From start to finish, the administrative appeals process is designed to take less than one year. To keep things moving, the statute sets specific time frames for each of the four levels of the process: sixty days for the first level, 42 U.S.C. § 1395ff(a)(3)(C)(ii); another sixty days for the second level, id. § 1395ff(c)(3)(C)(i); ninety days for the third level, id. § 1395ff(d)(1)(A); and another ninety days for the fourth level, id. § 1395ff(d)(2)(A). "For years, the administrative appeal process functioned largely as anticipated, with its various stages typically completed within the statutory time frames." AHA I, 812 F.3d at 186 (citing Am. Hosp. Ass'n v. Burwell, 76 F.Supp.3d 43, 46 (D.D.C. 2014)).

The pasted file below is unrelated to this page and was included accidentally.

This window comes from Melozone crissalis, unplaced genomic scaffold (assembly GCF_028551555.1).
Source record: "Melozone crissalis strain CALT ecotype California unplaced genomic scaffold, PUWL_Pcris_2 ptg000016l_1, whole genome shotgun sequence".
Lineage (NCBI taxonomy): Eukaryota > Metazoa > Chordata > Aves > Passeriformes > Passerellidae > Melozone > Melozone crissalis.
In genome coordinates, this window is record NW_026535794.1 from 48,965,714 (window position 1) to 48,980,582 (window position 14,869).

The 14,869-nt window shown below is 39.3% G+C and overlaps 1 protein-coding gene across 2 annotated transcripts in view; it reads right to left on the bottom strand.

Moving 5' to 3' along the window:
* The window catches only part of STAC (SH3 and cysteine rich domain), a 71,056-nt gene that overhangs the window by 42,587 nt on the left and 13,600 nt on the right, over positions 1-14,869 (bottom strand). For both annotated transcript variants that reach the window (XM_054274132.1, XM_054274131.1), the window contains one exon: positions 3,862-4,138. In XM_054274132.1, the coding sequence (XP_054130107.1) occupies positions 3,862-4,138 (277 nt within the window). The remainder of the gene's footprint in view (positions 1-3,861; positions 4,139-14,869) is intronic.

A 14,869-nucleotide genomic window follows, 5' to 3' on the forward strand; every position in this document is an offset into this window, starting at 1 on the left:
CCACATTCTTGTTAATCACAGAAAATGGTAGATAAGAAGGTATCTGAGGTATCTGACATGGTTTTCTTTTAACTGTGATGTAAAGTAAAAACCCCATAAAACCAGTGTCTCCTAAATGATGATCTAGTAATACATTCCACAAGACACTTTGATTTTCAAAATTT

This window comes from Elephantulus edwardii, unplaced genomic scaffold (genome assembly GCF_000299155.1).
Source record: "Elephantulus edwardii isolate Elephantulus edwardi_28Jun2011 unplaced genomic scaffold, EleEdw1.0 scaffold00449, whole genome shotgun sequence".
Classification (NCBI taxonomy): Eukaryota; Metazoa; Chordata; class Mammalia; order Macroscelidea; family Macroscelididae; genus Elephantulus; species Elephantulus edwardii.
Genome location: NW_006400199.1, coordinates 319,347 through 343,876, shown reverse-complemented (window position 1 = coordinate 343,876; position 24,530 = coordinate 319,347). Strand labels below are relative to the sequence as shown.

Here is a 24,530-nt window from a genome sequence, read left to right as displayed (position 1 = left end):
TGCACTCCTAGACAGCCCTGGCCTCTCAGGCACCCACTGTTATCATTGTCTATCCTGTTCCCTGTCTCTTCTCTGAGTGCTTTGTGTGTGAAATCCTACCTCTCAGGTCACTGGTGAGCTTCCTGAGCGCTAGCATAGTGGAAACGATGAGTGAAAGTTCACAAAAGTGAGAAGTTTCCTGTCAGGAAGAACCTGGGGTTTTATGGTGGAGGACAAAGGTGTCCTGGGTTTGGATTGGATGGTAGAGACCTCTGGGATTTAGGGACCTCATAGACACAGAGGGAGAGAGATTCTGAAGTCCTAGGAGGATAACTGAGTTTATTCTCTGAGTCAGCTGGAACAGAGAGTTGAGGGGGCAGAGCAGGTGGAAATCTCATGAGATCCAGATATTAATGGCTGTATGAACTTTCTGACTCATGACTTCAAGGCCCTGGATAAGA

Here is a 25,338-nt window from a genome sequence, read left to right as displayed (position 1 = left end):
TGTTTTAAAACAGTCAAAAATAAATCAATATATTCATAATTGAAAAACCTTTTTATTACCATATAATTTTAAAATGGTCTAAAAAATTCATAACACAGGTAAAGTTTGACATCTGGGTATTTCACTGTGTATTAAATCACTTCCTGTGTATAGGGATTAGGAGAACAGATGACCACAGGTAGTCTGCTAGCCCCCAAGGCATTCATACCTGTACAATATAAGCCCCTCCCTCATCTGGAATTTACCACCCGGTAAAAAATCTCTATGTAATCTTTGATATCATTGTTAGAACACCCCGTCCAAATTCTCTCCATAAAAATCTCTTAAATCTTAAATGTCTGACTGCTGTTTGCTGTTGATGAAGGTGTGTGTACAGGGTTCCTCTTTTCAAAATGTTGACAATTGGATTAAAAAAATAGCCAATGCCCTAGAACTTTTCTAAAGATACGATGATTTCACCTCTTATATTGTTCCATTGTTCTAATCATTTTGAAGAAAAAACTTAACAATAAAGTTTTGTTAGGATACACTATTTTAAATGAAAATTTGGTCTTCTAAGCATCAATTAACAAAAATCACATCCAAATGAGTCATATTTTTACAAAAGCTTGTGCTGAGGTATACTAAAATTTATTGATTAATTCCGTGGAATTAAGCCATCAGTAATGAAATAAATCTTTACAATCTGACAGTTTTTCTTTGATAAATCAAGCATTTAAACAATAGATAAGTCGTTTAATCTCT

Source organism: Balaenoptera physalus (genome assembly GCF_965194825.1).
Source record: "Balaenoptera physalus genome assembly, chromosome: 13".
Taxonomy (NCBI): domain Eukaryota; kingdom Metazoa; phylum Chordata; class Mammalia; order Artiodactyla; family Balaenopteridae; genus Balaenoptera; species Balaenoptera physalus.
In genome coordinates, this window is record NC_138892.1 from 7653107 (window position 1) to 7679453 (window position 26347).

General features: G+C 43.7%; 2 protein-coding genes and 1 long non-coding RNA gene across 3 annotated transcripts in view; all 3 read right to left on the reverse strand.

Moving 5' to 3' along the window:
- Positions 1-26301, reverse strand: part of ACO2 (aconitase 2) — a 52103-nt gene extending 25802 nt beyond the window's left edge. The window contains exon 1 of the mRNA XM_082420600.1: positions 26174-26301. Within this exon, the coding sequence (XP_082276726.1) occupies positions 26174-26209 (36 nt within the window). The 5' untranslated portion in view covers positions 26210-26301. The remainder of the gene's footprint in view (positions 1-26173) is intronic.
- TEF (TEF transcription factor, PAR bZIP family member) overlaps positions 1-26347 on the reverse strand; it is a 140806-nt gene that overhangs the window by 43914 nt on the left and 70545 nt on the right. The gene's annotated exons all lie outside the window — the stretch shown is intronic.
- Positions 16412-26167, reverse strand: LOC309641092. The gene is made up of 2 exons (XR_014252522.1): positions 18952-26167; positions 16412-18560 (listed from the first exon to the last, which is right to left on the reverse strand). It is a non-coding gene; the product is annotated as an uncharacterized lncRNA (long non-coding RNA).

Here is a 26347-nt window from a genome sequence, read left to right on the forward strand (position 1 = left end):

But starting in fiscal year 2011, an unexpected and dramatic uptick in appeals produced a jam in the process. The uptick was attributable to multiple causes, including "a large increase in the number of new beneficiaries as members of the 'baby boom' generation began to reach 65 and become eligible for Medicare, " and "a growing sense, among at least some members of the provider community, that it is a good business practice to appeal every denied claim." Decl. of Ellen Murray, Chief Fin. Officer of the Dep't of Health and Human Servs., J.A. 91-92. Furthermore, as we stressed in our previous decision, much of the increased workload can be traced back to the congressionally mandated Medicare Recovery Audit Program. AHA I, 812 F.3d at 186-87. Under that program, recovery audit contractors ("RACs") would review reimbursement claims that have already been paid, "identify[] underpayments and overpayments, " and "recoup[] overpayments." 42 U.S.C. § 1395ddd(h)(1). When a RAC flags an overpayment, the healthcare provider could either repay the difference or appeal the RAC's decision through the four-level administrative appeals process, as though the claim were denied at the outset. Id. § 1395ddd(f)(2)(A). Instead of repaying the difference, many providers elected to avail themselves of the administrative process. After the program was implemented, "the number of appeals filed ballooned from 59, 600 in fiscal year 2011 to more than 384, 000 in fiscal year 2013." AHA I, 812 F.3d at 187.